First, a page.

Actions speak louder than words – and the actions of this government show us who and what they really care about.
In recent weeks we have seen a constant stream of news stories about how the rich and powerful get special access to ministers, lucrative contracts and the offer of favourable tax arrangements.
At the same time, they continue to impose a cruel pay policy upon those who work in the NHS, social care, schools and local government.
They feather the nests of their friends whilst taking all those who have cared for us and kept our communities functioning throughout the pandemic for granted.
The latest instalment of our pay campaign, which launched this week, sends a clear message to the public that their actions count too.
The images depict the challenges and quiet heroism faced by our members during the pandemic.
They remind us that at the elections on 6 May we can all send a message to the UK government that they have their priorities wrong. In England the elections are for local authorities, directly elected mayors and police and crime commissioners. Although we won’t be able to change the UK government, a vote against the Tories is a way of registering a protest.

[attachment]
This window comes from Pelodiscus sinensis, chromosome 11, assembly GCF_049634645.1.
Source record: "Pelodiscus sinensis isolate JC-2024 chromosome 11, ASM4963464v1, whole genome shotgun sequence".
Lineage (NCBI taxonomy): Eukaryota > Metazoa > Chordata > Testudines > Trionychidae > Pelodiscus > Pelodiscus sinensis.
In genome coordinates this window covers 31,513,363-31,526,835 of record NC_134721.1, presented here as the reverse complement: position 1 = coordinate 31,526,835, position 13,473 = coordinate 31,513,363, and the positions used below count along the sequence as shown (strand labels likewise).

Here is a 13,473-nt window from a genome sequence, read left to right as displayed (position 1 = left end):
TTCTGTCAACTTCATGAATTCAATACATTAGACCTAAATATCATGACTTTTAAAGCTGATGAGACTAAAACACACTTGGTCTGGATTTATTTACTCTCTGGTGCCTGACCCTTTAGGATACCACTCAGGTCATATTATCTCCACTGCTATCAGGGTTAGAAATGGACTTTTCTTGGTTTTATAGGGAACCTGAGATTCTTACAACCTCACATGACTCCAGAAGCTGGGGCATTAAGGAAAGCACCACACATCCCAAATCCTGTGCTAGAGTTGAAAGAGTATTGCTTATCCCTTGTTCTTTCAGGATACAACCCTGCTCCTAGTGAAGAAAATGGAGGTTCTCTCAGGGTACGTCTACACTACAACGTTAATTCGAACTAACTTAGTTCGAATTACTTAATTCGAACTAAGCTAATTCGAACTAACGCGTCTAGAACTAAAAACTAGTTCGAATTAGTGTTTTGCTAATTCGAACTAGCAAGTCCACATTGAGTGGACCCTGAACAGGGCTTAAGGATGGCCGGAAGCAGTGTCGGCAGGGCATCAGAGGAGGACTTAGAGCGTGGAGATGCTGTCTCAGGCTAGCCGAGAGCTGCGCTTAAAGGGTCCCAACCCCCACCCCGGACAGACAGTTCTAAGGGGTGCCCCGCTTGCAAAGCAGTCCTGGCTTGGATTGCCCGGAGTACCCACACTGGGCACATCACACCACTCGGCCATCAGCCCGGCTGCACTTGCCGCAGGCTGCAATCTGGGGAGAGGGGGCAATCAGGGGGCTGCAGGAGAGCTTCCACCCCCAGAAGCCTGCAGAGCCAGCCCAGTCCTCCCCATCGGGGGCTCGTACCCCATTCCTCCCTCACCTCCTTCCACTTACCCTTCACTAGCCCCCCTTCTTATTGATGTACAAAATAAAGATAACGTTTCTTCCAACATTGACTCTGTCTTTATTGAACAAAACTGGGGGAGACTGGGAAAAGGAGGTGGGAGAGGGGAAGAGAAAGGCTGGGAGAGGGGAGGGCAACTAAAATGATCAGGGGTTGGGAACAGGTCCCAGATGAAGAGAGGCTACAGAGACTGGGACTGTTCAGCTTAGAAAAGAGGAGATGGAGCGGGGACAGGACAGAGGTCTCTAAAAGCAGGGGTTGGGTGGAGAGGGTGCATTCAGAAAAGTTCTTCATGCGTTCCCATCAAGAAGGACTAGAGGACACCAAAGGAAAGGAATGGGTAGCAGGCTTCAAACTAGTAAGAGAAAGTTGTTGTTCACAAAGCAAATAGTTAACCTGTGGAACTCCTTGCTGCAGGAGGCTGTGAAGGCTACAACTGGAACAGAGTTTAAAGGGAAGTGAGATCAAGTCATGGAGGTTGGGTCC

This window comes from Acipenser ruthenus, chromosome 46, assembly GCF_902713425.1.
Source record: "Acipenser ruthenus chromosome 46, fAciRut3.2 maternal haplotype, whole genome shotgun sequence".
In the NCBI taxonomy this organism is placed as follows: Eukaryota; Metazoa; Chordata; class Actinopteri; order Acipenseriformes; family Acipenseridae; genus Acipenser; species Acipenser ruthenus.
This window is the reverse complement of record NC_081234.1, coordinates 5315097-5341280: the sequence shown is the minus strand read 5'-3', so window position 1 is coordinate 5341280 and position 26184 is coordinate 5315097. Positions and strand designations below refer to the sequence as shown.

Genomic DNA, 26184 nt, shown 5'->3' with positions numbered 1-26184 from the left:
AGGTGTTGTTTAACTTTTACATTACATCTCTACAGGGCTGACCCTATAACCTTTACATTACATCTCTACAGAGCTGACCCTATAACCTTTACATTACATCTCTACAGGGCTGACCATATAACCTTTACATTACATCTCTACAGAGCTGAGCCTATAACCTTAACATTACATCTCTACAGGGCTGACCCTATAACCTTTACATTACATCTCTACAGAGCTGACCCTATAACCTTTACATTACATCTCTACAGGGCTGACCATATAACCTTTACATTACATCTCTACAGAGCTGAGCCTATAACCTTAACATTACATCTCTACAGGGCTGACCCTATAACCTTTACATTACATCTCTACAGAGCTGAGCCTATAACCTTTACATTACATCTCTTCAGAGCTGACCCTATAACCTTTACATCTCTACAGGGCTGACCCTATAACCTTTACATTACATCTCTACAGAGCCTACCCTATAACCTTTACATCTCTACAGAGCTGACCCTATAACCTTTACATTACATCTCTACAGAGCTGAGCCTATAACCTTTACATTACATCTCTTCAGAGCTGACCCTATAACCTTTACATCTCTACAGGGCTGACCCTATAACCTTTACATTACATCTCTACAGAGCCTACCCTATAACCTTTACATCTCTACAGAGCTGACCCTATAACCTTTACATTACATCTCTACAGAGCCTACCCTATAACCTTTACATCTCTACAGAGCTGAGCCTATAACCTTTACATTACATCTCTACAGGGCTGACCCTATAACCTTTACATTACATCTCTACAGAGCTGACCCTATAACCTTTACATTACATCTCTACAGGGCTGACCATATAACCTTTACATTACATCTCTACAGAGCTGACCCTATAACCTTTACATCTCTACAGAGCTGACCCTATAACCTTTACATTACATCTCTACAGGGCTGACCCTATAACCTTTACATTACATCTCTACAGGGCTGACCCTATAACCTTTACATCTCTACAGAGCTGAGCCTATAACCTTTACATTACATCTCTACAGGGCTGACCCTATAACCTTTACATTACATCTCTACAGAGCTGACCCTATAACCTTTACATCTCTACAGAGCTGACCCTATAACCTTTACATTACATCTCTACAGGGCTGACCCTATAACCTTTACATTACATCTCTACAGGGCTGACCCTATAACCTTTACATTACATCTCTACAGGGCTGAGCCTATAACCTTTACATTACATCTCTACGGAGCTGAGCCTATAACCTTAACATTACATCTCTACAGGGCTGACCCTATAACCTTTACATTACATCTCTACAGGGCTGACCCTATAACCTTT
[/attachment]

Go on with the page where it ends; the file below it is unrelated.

Of course many of our members are not looking for special treatment or favours. All we want is due process and proper negotiations that result in fair pay increases that recognise their hard work and sacrifices.
In the autumn of 2020 the Chancellor, Rishi Sunak, announced that there would be a one-year pay freeze for most public sector key workers. This was followed up by a government recommendation that NHS workers receive just 1%.
The government argues that the pay freeze is necessary because pay has been rising faster in the public sector than the private sector.
However, the data it’s basing this on only looked at a very brief period of time. Pay in the private sector is now recovering at the very point when the pay freeze is being introduced for many and increases kept to a minimum in the NHS.
This pay policy also takes no account of how public sector pay has fallen behind during the many years of pay restraint since 2010, with the real value of pay after inflation now typically 18% below what it was in 2009.
Perhaps worst of all the government is attempting to pit our members against other workers by suggesting that the public sector are lucky to have jobs at a time when many in the private sector are at risk of losing theirs.
This ignores the fact that millions of households today rely on two earners – and very many of them will include a public and private sector worker. The pay policy will hit household incomes which in turn will mean families having less to spend on the local high street.
We will pursue our pay claims for members in the hope that all key workers will see a decent rise – not with a divisive expectation that it’s us or them. We are all in it together.
Please look out for the campaign ads over the coming weeks – and don’t forget to make your vote count on 6 May. We must show that our actions speak louder than words too.